Press Release, U.S. Dep’t of Just., Justice Department Announces Global Resolution of Criminal and Civil Investigations with Opioid Manufacturer Purdue Pharma and Civil Settlement with Members of the Sackler Family (Oct. 21, 2020),

10 E.g., Press Release, U.S. Dep’t of Just., Medicare Advantage Provider to Pay $6.3 Million to Settle False Claims Act Allegations (Nov. 16, 2020),

11 E.g., Press Release, U.S. Dep’t of Just., Northern Ohio Health System Agrees to Pay Over $21 Million to Resolve False Claims Act Allegations for Improper Payments to Referring Physicians (July 2, 2021),; Press Release, U.S. Dep’t of Just., Prime Healthcare Services and Two Doctors Agree to Pay $37.5 Million to Settle Allegations of Kickbacks, Billing for a Suspended Doctor, and False Claims for Implantable Medical Hardware (July 19, 2021),; Press Release, U.S. Dep’t of Just., Sutter Health and Affiliates to Pay $90 Million to Settle False Claims Act Allegations of Mischarging the Medicare Advantage Program (Aug. 30, 2021),; Press Release, U.S. Dep’t of Just., United States Intervenes and Files Complaint in False Claims Act Suit Against Health Insurer for Submitting Unsupported Diagnoses to the Medicare Advantage Program (Sept. 14, 2021),

12 E.g., Press Release, U.S. Dep’t of Just., Mail-Order Diabetic Testing Supplier and Parent Company Agree to Pay $160 Million to Resolve Alleged False Claims to Medicare (Aug. 2, 2021),

13 E.g., Press Release, U.S. Dep’t of Just., United States Obtains $140 Million in False Claims Act Judgments Against South Carolina Pain Management Clinics, Drug Testing Laboratories and a Substance Abuse Counseling Center (Sept. 3, 2021).

14 See, e.g., id.

15 See, e.g., id.

16 E.g., Press Release, U.S. Dep’t of Just., Pharmaceutical Companies Pay Over $400 Million to Resolve Alleged False Claims Act Liability for Price-Fixing of Generic Drugs (Oct. 1, 2021),

17 E.g., Press Release, U.S. Dep’t of Just., Ohio Treatment Facilities and Corporate Parent Agree to Pay $10.25 Million to Resolve False Claims Act Allegations of Kickbacks to Patients and Unnecessary Admissions (March 5, 2021),

18 E.g., Press Release, U.S. Dep’t of Just., Home Health Agency Operator BAYADA to Pay $17 Million to Resolve False Claims Act Allegations for Paying Kickback (Sept. 8, 2021),

19 E.g., Press Release, U.S. Dep’t of Just., Texas Heart Hospital and Wholly-Owned Subsidiary THHBP Management Company LLC to Pay $48 Million to Settle False Claims Act Allegations Related to Alleged Kickbacks (Dec. 18, 2020),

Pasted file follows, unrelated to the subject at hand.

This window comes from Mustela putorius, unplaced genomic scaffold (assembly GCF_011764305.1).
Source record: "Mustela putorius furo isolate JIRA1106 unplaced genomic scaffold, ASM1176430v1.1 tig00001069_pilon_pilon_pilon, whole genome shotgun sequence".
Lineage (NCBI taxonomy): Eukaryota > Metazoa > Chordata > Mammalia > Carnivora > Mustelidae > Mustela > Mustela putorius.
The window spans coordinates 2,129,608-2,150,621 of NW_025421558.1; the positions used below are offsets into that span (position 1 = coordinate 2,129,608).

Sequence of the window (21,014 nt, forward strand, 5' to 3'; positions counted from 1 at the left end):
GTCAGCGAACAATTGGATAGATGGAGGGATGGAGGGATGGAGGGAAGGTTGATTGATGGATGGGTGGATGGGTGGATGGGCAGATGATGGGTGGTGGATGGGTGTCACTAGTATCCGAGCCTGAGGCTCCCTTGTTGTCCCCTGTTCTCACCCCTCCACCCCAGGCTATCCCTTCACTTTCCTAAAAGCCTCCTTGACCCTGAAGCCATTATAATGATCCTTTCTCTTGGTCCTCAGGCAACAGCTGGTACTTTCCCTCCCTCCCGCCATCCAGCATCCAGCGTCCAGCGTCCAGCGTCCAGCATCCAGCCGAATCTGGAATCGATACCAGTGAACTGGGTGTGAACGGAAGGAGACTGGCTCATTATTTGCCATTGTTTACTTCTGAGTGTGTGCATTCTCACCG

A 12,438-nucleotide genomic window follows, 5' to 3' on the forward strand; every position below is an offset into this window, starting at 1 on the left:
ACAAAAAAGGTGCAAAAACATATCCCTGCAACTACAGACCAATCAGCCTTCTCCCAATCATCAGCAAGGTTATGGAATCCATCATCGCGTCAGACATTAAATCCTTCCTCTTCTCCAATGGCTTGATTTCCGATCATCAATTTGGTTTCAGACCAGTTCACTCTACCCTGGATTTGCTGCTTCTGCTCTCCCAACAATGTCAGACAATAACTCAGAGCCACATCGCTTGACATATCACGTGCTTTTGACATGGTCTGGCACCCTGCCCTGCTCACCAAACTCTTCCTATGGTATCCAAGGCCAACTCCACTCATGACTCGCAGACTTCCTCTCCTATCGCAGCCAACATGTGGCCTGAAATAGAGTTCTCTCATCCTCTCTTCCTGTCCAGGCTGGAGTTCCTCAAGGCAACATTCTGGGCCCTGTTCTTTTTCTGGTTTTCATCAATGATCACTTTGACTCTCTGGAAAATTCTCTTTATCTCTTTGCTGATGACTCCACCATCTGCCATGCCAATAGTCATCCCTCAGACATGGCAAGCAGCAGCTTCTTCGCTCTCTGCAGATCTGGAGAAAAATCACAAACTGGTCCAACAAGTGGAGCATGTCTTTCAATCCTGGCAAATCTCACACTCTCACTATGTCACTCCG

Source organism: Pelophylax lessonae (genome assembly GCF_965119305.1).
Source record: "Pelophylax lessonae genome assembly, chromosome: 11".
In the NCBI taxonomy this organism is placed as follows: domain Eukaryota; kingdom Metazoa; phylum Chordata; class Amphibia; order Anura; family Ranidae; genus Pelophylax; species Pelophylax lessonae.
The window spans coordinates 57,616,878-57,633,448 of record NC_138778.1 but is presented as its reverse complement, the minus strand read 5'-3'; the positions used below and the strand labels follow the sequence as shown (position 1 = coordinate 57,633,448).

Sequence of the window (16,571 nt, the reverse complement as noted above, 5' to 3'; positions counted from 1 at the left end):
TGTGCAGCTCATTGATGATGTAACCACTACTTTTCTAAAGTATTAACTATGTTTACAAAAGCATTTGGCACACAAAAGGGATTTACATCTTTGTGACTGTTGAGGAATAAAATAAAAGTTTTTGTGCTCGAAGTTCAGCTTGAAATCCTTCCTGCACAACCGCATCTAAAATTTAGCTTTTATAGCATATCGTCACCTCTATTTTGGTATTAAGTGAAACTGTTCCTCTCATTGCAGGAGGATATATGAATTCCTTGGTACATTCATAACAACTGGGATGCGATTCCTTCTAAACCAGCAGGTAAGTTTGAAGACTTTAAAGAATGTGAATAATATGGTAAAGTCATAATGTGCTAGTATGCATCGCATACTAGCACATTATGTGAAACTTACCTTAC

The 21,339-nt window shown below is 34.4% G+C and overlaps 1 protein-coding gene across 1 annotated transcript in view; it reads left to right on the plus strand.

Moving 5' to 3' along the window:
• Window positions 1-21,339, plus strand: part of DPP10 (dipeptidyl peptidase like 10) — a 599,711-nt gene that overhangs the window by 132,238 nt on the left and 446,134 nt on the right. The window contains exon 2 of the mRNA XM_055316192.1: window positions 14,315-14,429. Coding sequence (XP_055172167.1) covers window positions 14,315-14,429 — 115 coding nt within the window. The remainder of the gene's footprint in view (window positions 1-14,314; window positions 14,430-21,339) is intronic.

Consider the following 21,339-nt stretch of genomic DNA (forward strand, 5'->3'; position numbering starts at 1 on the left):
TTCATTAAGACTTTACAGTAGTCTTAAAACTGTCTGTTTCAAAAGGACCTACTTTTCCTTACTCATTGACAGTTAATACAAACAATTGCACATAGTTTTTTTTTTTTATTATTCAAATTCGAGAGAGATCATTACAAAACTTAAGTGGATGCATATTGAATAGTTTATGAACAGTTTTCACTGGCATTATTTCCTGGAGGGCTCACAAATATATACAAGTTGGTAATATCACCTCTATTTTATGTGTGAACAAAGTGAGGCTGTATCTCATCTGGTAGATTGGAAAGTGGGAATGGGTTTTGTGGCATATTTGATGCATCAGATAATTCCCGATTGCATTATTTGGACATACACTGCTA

20 U.S. Dep’t of Just., Fraud Statistics Overview (Feb. 1, 2022),

21 Universal Health Servs., Inc. v. U.S. ex rel. Escobar, 579 U.S. 176, 195 136 S. Ct. 1989, 2003 (2016) (“[I]f the Government pays a particular claim in full despite its actual knowledge that certain requirements were violated, that is very strong evidence that those requirements are not material”).

22 Compare U.S. ex rel. Borzilleri v. Bayer Healthcare Pharms. Inc., 24 F.4th 32 (1st Cir. Jan. 21, 2022) (government’s motion to dismiss will be granted unless the relator can establish “the government is transgressing constitutional limitations or perpetrating a fraud on the court”) with U.S. ex rel. CIMZNHCA, LLC v. UCB, Inc., 970 F.3d 835, 848 (7th Cir. 2020) (in order for the government to dismiss relator’s complaint after its automatic intervention rights have expired, it must first intervene by showing “good cause”), U.S. v. Everglades Coll., Inc., 855 F.3d 1279, 1285-86 (11th Cir. 2017) (the government may dismiss relator’s complaint at any point and need not intervene to do so), Swift v. U.S., 318 F.3d 250, 252 (D.C. Cir. 2003) (government has “unfettered right” to dismiss), and U.S. ex rel. Sequoia Orange Co. v. Baird-Neece Packing Corp., 151 F.3d 1139, 1145 (9th Cir. 1998) (government must articulate “valid government purpose” rationally related to dismissal).

John H. Lawrence
John H. Lawrence
Research Triangle Park
Mark A. Rush
Mark A. Rush
Washington DC
Anderson M. Shackelford
Anderson M. Shackelford
Research Triangle Park

This publication/newsletter is for informational purposes and does not contain or convey legal advice. The information herein should not be used or relied upon in regard to any particular facts or circumstances without first consulting a lawyer. Any views expressed herein are those of the author(s) and not necessarily those of the law firm's clients.